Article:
providing a good speaking model so that students are provided the correct and proper
way of producing the target speech. Often native speakers of the target language cannot
understand the second language speaker because emphasis has minimized production in
favor of communication. The use of modeling should improve the accuracy of speech
production in the target language.
EMPHASIS ON ONE DOMAIN OF LANGUAGE. Another criticism is that the
emphasis of producing a “speech act” focuses on only the pragmatic domain of language
and ignores the generative domain, syntax and structure. According to Geoffrey Leech
“…speech acts cannot be generated without syntax…” The two domains, generative and
pragmatic domains, co-exist in language learning. Thus, a narrowed version, or
fundamentalist version, of CLT produces the conclusion that rote-learning, memorization,
teacher-talk, and whole-class teaching become “bad” practices. Teacher-trainers and
persons in positions of authority, hopefully, will encourage the use of the broader and
more flexible version of CLT.
AVOIDANCE OR LIMITED USE OF WHOLE-CLASS TEACHING. A third criticism
of CLT is the avoidance of whole-class teaching. Good teaching requires the use of both
whole-class and pair/group methods and activities. There are times when whole-class
teaching is more efficient than the pair or group work. Both approaches have their place
in teaching and learning.
COMMENT. Different learners prefer different learning styles. Teaching settings vary as
well. The language teacher may utilize various resources to promote learning the target
language. The instructor is in the position to assess the character and personality of the
group and/or individuals and to employ methods and approaches that will be best suited
for those learners. The CLT approach can be combined with traditional methods and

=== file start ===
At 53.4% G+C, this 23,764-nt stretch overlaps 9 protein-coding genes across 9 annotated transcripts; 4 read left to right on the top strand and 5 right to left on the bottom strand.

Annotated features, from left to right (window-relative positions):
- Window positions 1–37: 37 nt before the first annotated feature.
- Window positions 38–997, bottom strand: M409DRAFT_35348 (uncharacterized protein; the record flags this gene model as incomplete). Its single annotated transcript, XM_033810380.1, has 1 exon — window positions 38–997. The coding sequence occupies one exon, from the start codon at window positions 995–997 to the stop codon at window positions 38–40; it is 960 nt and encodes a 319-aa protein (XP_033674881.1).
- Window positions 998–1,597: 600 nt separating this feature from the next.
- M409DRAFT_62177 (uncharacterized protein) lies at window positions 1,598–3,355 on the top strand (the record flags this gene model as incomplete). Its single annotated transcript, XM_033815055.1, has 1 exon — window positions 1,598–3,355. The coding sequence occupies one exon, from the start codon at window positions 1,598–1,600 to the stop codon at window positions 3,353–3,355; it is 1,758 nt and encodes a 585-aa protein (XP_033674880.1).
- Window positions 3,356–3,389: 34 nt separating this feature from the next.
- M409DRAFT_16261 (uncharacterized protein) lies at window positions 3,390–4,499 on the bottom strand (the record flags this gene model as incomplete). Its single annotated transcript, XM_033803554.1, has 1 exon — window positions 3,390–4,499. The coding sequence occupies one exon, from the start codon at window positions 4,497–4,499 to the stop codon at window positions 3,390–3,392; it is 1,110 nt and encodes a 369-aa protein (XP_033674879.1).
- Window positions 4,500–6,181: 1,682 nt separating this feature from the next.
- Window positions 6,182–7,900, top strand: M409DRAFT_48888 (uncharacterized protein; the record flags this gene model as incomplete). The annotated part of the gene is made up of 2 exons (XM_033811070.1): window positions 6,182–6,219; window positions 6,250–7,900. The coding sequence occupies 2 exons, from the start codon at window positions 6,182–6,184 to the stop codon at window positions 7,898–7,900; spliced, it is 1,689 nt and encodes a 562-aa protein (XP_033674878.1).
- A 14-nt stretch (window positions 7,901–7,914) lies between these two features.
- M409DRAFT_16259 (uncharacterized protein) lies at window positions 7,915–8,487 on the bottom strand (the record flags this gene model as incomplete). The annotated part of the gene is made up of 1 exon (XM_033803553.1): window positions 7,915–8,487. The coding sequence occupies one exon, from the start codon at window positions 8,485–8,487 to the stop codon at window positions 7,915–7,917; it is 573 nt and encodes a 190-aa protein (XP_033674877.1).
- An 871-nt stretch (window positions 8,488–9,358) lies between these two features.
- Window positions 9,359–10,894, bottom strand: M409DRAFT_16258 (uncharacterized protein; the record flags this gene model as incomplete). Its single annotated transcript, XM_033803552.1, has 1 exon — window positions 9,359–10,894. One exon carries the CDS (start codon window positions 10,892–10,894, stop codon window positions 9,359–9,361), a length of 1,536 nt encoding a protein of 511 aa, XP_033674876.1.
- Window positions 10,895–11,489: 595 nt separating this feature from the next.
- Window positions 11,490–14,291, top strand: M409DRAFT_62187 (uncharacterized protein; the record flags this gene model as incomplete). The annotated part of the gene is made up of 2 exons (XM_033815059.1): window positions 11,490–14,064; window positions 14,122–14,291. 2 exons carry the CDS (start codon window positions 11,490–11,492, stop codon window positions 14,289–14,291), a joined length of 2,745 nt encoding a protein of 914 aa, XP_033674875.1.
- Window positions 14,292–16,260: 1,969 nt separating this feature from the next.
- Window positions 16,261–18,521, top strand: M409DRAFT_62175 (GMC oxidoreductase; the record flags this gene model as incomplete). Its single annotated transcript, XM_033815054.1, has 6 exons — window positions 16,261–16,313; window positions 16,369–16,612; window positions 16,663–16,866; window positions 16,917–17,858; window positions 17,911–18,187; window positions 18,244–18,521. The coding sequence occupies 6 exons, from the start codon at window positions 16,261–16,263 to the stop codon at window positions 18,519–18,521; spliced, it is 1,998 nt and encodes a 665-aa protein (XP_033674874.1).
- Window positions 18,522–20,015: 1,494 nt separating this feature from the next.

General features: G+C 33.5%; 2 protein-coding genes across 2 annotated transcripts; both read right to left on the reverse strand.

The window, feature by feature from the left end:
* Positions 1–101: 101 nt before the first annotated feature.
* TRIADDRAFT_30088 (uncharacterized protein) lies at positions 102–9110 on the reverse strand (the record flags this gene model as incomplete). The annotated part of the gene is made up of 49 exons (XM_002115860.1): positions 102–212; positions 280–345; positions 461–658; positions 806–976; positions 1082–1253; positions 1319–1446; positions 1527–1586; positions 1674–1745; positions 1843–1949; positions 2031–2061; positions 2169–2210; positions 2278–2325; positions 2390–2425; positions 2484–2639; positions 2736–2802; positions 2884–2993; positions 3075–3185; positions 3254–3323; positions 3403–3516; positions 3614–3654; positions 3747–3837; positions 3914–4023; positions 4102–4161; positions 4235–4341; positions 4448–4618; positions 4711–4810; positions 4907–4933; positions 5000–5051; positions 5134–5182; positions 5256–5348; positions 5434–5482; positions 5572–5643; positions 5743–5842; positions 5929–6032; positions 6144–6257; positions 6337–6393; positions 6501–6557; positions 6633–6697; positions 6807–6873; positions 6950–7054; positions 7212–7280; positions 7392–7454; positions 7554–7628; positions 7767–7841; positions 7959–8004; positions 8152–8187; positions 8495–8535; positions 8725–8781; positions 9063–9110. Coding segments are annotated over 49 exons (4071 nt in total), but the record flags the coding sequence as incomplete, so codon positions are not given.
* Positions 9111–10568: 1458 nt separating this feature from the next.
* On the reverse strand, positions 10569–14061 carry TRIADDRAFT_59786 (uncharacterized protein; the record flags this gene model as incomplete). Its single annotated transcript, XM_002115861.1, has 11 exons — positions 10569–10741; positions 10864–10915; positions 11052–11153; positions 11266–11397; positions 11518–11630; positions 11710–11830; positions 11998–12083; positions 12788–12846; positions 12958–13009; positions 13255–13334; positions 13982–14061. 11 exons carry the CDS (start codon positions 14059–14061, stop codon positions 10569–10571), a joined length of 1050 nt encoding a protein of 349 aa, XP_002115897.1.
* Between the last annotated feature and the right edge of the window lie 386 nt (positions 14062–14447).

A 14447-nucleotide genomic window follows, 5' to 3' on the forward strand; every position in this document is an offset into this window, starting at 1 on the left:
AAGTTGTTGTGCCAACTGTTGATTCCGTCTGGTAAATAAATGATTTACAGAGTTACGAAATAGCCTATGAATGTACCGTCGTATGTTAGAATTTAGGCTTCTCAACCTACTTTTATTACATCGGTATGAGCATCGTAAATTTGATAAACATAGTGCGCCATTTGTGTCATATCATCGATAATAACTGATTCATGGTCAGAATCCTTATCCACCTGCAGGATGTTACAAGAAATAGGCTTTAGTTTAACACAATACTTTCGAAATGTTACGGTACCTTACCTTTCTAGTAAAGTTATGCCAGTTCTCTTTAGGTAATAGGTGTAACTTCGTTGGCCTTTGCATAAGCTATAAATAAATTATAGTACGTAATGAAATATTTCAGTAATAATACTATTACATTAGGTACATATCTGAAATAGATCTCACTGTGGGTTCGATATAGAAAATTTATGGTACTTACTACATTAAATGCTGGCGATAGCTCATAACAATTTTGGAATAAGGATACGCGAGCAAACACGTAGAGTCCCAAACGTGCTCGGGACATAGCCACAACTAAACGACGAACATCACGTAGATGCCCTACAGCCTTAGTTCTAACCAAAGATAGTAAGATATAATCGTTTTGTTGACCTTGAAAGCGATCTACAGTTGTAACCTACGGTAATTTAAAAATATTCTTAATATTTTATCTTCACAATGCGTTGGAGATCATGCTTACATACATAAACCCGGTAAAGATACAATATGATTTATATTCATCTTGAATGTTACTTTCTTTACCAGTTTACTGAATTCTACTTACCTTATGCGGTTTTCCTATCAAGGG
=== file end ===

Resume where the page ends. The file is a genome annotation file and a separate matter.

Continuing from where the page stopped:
approaches to meet the goals of learning the target language.
(Reference: From btinternet.com/ted.power on Language Acquisition Discussion)

March 1, 2009 9:02 PM

Faye Kaible said...

The communicative approach is a good strategy for students learning a second language
because the learning is designed around real situations. It provides opportunities for
students to apply what they're learning in a real and meaningful way. The advantage for
lesson planning is there is always a "real situation" that you can use. The disadvantage is
the lack of class time.

March 1, 2009 10:20 PM

darlene quichocho said...

Group #3
Inter-language Development

What is:
Inter-language is the stage between when a L2 learner first starts to learn the second
language and becoming fluent.

Example of:
L2: “Roberto has a book is about electricity.”
Fluency: “Roberto has a book that is about electricity.”

Pro: The good part of Interlanguage Development is that it is a development stage of


learning the target language.

Con: The downfall of this development is Fossilization. When a student or language


learner uses the language (target) wrong and it is not corrected early, the “bad habit”
becomes fossilized. Adult second language learners tend to have this problem. They
would learn the target language but to an extent of just learning how to communicate. If
problems are not corrected and had become fossilized into the learner’s language, it is
difficult to correct the problem later.

Strategies to encourage progression:


Group work

Bringing students into frequent contact with competent speakers of the language, most
often their peers.

They can participate in pen pal relationships with advance speakers of the target
language.

March 1, 2009 11:41 PM

Lalang said...

CLT helps students use the target language in and out of the classroom. For example:
English as a second language, the student knows that in order to communicate with their
peers, they would have to learn the language. The teacher can use CLT's bag of ticks to
help the students learn the language. The disadvantage of CLT is class size, group levels,
and time.

March 7, 2009 9:17 PM

Chamorro Teacher K-5 said...

Many English language learners also need assistive and adaptive devices for educational
purposes. Share with your colleagues ONE online resource that is supportive of both
kinds of learner needs.
The Mingoville is one very good website that will help the two kinds of learners because
it has audio and visual capabilities

April 20, 2009 1:41 AM

Georgette said...
Communicative approach has been proven to be most successful in providing confident
learners who are able to make themselves effectively understood in the shortest time
possible. It is the teacher's responsibility to create situations which promote
communication and provide an authentic background for language learning.
Some advantages for learners are often more motivated with this approach as they have